Every era has its own concept and definition of “truth”. The Victorians had a reverence for it and believed that it emanated from God. When wars were fought, your side won because you had “truth” on your side. Belief in its existence went along with belief in institutions and moral and social certainties. It also implied faith that humanity would make moral progress in tandem with economic progress. This was the Era of the Gilded Age and its optimism.
These certainties were buried by the cataclysm that was World War I and the disillusion that ensued. The resulting Modernist movement, though usually associated principally with the arts, offered its own definition of Truth, moral and otherwise. The carnage of the “Great War” pulled the rug out from under religion, philosophy, and the arts. God was dead (a slogan that was and is, simplistically attributed to Nietzsche), humanity was proved to be brutal and inhumane, and conventional boundaries in the arts and in life, were now to be broken. Nihilism supplanted the certainties of the Gilded Age. The consequence was a “carpe diem” mentality that gave birth to the age of the Bohemian lifestyle, and the disenchantment of the “Lost Generation” portrayed in Hemingway’s The Sun Also Rises.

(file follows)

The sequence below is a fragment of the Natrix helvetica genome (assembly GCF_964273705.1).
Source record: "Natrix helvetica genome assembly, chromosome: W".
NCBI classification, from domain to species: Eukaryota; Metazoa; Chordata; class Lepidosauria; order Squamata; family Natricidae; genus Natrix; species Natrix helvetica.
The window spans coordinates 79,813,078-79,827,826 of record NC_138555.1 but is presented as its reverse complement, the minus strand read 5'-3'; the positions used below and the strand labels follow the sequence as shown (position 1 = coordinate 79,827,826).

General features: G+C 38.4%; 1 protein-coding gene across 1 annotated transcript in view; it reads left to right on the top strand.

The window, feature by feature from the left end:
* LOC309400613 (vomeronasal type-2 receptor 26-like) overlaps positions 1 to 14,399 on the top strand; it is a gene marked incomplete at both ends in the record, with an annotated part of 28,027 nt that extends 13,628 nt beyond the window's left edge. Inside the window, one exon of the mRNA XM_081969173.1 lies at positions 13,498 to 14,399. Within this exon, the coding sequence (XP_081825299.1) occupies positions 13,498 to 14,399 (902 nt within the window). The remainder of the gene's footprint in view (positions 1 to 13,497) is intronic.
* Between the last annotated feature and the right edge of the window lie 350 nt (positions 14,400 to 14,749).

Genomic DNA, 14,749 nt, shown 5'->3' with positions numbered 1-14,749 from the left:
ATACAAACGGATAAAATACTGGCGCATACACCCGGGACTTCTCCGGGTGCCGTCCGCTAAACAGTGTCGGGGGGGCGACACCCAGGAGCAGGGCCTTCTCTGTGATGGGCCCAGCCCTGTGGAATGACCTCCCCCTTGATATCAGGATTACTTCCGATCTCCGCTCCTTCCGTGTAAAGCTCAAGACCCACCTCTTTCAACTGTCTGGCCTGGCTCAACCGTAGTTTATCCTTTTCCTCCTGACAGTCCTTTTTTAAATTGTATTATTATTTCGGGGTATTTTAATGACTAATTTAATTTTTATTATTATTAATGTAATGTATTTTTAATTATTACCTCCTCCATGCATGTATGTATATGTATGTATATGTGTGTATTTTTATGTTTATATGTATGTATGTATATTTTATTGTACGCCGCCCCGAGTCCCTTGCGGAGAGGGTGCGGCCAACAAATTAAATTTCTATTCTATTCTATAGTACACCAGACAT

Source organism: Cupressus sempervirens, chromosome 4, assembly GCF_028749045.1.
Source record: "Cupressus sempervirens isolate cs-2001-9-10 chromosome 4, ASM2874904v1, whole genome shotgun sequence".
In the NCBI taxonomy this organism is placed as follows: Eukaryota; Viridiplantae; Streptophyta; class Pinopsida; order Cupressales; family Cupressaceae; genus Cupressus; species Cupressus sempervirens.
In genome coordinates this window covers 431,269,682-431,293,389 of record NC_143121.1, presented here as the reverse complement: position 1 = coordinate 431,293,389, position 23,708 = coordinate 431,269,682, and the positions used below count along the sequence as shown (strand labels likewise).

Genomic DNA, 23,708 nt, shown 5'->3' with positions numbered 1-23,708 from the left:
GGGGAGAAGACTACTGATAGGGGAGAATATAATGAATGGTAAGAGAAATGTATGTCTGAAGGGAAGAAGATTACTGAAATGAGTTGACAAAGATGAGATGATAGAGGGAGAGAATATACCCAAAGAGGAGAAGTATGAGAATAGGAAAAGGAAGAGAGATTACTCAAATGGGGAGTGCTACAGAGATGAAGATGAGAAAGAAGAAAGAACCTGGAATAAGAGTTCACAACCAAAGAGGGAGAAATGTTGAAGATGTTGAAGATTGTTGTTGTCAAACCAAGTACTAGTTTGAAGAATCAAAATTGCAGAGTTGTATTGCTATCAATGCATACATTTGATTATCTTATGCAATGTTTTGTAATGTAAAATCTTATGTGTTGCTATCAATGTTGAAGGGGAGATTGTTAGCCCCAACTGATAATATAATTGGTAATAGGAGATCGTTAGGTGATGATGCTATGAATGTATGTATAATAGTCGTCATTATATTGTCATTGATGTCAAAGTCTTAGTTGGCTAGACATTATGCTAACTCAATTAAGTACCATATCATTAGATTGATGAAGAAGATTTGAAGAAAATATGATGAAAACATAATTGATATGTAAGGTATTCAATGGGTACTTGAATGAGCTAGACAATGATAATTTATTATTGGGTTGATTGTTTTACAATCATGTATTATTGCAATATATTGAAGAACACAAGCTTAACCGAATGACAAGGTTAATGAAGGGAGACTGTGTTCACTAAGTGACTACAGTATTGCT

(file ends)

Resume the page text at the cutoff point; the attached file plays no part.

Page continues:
World War II only deepened the nihilistic mood and gave rise to atheistic Existentialism, a philosophy that was mostly reviled and misunderstood by the public, but whose condemnation of any faith was understandable in the wake of the second World War that had just ended. The first one had been hailed as “the war to end all wars,” yet the second that had followed on its heels had been even more devastating and demoralizing. Existentialism explicitly challenged the possibility of objective truth, its popularizer, Jean-Paul Sartre asking, “does objective truth exist?” (Stanford Encyclopedia of Philosophy). Over the decades the erosion in private and public faith has been constant. The cynicism of the Vietnam era for example, also did its share to undermine the authority and credibility of Government, its institutions, and the notion of “truth”.